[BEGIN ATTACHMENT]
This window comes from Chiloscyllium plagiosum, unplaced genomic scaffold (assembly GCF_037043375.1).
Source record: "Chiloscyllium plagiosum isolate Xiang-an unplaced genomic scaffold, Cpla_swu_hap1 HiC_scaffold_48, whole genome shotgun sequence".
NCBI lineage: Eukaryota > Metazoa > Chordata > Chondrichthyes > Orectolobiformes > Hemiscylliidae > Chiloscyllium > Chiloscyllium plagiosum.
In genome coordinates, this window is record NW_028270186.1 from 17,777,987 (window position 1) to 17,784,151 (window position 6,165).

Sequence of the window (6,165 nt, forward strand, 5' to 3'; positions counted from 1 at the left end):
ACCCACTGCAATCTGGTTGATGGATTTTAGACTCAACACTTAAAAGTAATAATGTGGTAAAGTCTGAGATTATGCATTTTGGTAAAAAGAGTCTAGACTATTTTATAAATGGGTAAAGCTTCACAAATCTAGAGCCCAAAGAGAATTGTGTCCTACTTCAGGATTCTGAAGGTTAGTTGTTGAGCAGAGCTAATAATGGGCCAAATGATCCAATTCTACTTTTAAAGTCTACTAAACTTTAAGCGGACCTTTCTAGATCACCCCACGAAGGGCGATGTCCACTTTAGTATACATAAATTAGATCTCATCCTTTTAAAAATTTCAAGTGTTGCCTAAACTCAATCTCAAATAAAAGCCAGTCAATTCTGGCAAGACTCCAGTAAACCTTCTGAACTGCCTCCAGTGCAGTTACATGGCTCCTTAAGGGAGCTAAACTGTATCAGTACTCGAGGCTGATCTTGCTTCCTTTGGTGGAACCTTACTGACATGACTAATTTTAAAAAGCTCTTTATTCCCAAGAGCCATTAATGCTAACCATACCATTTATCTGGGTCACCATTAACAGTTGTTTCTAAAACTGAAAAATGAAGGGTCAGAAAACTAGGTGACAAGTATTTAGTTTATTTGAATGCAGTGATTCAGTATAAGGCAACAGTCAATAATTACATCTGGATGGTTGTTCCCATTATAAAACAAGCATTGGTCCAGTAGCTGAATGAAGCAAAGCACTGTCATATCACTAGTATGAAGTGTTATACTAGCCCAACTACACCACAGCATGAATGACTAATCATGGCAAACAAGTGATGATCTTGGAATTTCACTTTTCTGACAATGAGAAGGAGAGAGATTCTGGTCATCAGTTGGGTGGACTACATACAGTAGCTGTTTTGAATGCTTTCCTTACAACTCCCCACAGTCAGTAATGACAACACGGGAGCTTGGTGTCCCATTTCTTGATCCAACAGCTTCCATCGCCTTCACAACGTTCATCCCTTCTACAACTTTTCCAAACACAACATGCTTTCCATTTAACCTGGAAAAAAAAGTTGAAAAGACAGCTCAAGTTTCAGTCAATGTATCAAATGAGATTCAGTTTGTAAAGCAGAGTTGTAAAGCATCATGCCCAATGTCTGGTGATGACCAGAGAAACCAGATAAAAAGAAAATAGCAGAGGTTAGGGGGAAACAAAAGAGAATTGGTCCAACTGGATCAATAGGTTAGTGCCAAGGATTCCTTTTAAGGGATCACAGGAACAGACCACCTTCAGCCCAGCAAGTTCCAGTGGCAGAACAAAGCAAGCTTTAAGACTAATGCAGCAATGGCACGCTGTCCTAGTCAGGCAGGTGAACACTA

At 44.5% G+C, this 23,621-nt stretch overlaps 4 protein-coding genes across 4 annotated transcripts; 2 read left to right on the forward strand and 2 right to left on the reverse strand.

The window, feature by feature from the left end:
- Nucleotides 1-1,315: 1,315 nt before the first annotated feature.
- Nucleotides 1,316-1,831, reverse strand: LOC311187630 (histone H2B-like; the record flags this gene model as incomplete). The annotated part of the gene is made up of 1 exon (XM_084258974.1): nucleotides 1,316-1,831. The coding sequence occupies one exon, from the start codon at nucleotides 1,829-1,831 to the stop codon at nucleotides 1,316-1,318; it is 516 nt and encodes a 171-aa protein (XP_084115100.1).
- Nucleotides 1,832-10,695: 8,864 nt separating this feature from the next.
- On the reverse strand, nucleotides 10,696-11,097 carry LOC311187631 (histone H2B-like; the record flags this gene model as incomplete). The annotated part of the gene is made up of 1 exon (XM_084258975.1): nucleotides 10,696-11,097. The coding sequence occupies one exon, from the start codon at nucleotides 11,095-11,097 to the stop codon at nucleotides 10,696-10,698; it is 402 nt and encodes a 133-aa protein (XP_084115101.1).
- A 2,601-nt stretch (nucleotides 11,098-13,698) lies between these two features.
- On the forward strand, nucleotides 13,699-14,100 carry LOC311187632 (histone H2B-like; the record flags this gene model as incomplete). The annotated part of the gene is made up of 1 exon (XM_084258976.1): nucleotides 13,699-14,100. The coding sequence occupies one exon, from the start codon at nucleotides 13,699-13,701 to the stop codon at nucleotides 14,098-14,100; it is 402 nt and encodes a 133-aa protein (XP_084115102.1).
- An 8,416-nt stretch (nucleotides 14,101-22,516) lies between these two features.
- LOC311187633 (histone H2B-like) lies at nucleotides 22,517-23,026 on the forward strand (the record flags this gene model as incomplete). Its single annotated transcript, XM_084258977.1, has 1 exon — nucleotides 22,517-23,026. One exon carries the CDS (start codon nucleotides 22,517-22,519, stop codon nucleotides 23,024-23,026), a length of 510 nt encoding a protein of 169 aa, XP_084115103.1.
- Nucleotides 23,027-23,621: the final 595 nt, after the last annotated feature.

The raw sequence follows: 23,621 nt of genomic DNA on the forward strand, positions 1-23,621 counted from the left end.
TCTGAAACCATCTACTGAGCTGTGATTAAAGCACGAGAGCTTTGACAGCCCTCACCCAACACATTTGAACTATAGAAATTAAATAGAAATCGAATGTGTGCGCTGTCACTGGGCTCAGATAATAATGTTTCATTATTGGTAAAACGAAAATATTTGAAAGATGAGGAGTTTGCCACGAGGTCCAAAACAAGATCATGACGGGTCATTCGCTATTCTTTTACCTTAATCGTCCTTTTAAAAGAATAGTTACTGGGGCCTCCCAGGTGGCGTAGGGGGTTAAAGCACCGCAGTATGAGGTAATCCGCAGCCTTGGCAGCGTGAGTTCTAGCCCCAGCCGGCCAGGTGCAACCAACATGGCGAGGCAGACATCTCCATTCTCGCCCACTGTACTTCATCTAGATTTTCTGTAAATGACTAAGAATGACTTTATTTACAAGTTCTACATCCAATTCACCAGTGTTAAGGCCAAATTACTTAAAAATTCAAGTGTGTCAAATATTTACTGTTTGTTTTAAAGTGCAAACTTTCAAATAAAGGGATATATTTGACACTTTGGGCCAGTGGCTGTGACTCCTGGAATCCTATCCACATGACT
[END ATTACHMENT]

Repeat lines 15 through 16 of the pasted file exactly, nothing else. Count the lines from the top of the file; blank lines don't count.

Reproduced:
- An 8,416-nt stretch (nucleotides 14,101-22,516) lies between these two features.
- LOC311187633 (histone H2B-like) lies at nucleotides 22,517-23,026 on the forward strand (the record flags this gene model as incomplete). Its single annotated transcript, XM_084258977.1, has 1 exon — nucleotides 22,517-23,026. One exon carries the CDS (start codon nucleotides 22,517-22,519, stop codon nucleotides 23,024-23,026), a length of 510 nt encoding a protein of 169 aa, XP_084115103.1.